zoelikesjam Thu 08-Jul-10 11:33:51

DD1 started school last september, reception. As she was one of the oldest she did two years of prechool which i think really helped initiate her into school life.
I knew she could read some words, as she reads with me every night, i also knew she could write words and do some basic sums. She was a very talkative child but we never atributed that to her being bright.

When she started, the teachers took an instant shine to her...within two months she had been moved from reception to year one work.
By January she was reading at age 7 stage.

School, but mainly her teacher and the teaching assistant have been amazing. They give her one to one sessions as and when they can, and luckily they are keeping her in the same class for next year(our sch's reception and year one classes are intergrated) so they can continue to work with her.

I cannot praise her teacher any higher, she is amazing.
I just wish more teachers were like her!

cory Thu 08-Jul-10 11:53:41

Miggsie, if teacher's sense of humour quota had been used up for the day (as happens with those who spend their day with the you and fractious), she may have thought you meant the second half of "DD is quite bright, she will consider you to be her personal assistant." grin

It was a joke, wasn't it? <anxious emoticon>

the subtext surely should be, "dd is quite bright, but I would come down on her like a ton of bricks if she considered an adult as her personal assistant- or indeed anybody else until she is in a position to pay for a PA"

Teachers ime don't need to be reassured that the children are average in intellect: just that they have been well brought up.

Oblomov Thu 08-Jul-10 11:54:44

I am the opposite of miggsie.
was talking to reception teacher last year, "oh, i said, so long as he's not struggling. i just want him to be adverage. i never want him to struggle". (looking back seems a bit inappropriate at reception stage, more liek the conversation at gcse stage !!)
oh no, mrs obs she said. he's far from average. he's very bright. oh i said. oh right.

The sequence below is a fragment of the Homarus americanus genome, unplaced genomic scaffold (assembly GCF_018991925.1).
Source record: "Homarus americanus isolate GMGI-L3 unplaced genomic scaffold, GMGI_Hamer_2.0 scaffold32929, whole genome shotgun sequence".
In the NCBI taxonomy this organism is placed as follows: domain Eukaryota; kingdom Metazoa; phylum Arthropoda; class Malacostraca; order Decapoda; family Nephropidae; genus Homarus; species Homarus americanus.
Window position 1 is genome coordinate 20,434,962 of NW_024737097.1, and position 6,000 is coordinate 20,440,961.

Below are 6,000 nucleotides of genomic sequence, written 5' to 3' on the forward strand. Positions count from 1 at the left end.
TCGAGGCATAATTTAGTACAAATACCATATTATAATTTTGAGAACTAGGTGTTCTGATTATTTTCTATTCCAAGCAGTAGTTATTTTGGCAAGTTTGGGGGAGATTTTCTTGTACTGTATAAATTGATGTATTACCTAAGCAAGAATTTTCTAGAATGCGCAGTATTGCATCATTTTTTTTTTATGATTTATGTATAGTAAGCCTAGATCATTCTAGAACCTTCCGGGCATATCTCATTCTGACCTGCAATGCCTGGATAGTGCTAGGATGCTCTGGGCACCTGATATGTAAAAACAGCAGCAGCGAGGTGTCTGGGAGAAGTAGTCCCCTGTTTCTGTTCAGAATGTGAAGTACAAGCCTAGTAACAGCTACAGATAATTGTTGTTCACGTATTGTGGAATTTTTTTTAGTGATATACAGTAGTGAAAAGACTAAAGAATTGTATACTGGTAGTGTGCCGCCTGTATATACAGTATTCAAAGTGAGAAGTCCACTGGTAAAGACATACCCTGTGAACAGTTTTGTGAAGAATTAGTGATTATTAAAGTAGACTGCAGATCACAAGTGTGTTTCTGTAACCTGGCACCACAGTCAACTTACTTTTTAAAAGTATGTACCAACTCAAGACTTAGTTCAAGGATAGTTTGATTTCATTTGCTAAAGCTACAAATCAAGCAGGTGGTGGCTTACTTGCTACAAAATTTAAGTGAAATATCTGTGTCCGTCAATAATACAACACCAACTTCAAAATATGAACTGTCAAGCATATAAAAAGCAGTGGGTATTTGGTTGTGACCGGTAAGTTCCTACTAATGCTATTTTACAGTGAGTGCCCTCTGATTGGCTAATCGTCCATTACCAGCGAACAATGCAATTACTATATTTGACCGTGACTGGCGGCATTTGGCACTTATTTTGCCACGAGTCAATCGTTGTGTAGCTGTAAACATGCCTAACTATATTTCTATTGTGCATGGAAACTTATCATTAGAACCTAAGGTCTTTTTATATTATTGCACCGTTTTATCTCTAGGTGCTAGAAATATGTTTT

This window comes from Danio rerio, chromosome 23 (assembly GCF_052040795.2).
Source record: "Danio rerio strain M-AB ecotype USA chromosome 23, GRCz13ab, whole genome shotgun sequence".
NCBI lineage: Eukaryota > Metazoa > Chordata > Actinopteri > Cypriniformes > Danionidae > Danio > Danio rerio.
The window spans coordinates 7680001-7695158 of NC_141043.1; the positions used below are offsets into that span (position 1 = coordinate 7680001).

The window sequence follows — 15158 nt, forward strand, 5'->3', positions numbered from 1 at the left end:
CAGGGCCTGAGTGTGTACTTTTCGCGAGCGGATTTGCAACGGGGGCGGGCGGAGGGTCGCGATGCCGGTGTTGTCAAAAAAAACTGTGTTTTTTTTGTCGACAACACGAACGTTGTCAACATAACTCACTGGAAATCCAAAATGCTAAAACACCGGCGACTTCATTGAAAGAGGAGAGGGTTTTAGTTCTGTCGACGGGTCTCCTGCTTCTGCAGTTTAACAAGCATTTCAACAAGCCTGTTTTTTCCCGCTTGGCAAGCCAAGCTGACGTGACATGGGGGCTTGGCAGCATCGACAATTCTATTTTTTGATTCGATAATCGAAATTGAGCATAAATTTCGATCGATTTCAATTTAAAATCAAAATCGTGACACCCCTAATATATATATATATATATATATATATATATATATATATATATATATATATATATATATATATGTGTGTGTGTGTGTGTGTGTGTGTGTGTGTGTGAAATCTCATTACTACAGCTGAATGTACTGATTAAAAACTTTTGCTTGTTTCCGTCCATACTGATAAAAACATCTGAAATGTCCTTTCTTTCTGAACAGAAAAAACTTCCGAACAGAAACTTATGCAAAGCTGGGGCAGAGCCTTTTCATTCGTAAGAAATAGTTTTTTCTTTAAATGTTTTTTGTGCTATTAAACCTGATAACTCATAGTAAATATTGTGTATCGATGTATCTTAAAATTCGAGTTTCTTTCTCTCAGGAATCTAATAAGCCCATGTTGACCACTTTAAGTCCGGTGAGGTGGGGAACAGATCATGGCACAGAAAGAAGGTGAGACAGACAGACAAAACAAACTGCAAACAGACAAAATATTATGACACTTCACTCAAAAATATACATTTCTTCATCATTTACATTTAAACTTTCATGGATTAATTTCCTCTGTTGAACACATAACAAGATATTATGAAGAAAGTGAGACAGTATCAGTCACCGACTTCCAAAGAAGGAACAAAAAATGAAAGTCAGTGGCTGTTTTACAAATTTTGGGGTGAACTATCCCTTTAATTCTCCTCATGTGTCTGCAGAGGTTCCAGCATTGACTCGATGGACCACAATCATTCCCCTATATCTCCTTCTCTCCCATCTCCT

obs downplays everything in life. thats her problem.

Butterpie Thu 08-Jul-10 12:15:41

I would be pushy, I think, if mine went to school

I KNOW DD1 is maybe slightly above in some areas, but she is slightly below in others. I think I would be worried that they wouldn't see the bits she is good at and just see her being clumsy and a bit dreamy. Or the other way round and she wouldn't be given help with the bits she finds hard.

Ob you are like me then. As long as there is no struggle im happy! Anything for an easy life.

Not quite the same as being a teacher (not as much training involved wink) but I work at ELC and you would think I live in Britains Brainiest Town. Because every child is advanced and couldnt possibly play with the age appropriate toy because it is far far below the childs intellectual level. <yadda yadda, yawn>
The funniest one I have been asked for was an educational toy that can teach newborns to read.
The saddest one was the parents insisting that toys were too young for their 12 month old when it was clear she just hadnt been taught how to play with them.
Trying not to get completely off topic, Im trying to say that I could see it being annoying for teachers to be told that little Mickey is a genius and should be worshipped.

MathsMadMummy Thu 08-Jul-10 13:04:28

lol ferret I hadn't even thought of parents asking ELC staff that kind of thing. 'tis both depressing and hilarious!

I was a bit worried about being pushy as I've spoken to the preschool staff, but I just wanted to check DD is behaving herself. they frequently tell me (even when I didn't ask) she's beautifully behaved so I am now very smug proud. especially given that some of the other kids are stroppy nightmares. hmm

so I really empathise with teachers being more concerned that kids know manners and other basic skills. it's a parent's job to teach that stuff!

as an aside, I'm also wondering - what a PP said about it being down to personal taste, what a teacher finds annoying in the parents. Maybe it relates to whether the teacher has kids? I think it's hard to know how desperate you can be to ensure your child gets the best schooling possible, until you actually have your own child? just my random musings, as you were folks...

katiestar Thu 08-Jul-10 22:52:38

'3 weeks after DD started reception the same teacher came to me and said "I now see what you meant about your DD, she's really really bright." DD went on to do the literary SAT tests in reception'

Did you insist she was put in for them.I am struggling to see why any school would want to put a reception child in for SATS ? Why?